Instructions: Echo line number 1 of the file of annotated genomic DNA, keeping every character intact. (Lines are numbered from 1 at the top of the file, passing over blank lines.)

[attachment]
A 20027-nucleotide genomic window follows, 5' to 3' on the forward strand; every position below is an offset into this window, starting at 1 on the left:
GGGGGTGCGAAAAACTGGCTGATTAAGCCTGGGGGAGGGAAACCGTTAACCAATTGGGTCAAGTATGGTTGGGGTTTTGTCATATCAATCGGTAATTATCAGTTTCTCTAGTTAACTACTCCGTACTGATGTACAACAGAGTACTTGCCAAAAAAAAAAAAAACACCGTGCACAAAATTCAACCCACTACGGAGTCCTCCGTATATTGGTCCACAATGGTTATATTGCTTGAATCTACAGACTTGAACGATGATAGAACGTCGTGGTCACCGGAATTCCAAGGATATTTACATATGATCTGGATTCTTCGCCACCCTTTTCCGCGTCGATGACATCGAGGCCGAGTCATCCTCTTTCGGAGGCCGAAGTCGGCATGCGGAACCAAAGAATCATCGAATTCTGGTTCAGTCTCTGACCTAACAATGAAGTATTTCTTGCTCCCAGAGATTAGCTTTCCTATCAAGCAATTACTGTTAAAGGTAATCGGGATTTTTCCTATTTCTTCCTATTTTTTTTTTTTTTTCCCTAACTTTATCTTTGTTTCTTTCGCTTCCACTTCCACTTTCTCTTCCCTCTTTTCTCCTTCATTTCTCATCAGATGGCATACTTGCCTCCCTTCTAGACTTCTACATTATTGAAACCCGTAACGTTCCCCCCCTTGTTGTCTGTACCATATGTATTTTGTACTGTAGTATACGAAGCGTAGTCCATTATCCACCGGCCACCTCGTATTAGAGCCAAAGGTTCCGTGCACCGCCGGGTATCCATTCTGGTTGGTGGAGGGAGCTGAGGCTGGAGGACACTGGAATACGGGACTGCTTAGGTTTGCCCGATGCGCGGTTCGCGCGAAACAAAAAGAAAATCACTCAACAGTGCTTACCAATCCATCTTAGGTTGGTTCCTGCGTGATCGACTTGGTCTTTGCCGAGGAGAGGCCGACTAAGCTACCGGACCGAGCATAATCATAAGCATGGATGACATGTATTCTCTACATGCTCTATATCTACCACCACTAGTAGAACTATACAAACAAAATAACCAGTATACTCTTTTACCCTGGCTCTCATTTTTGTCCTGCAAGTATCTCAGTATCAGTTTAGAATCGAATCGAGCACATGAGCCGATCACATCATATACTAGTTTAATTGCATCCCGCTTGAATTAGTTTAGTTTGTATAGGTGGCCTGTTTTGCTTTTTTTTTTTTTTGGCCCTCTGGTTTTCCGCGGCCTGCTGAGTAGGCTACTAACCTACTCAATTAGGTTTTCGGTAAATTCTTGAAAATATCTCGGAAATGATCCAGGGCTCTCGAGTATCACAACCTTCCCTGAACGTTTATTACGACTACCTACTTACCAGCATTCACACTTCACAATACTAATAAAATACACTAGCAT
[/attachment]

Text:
A 20027-nucleotide genomic window follows, 5' to 3' on the forward strand; every position below is an offset into this window, starting at 1 on the left: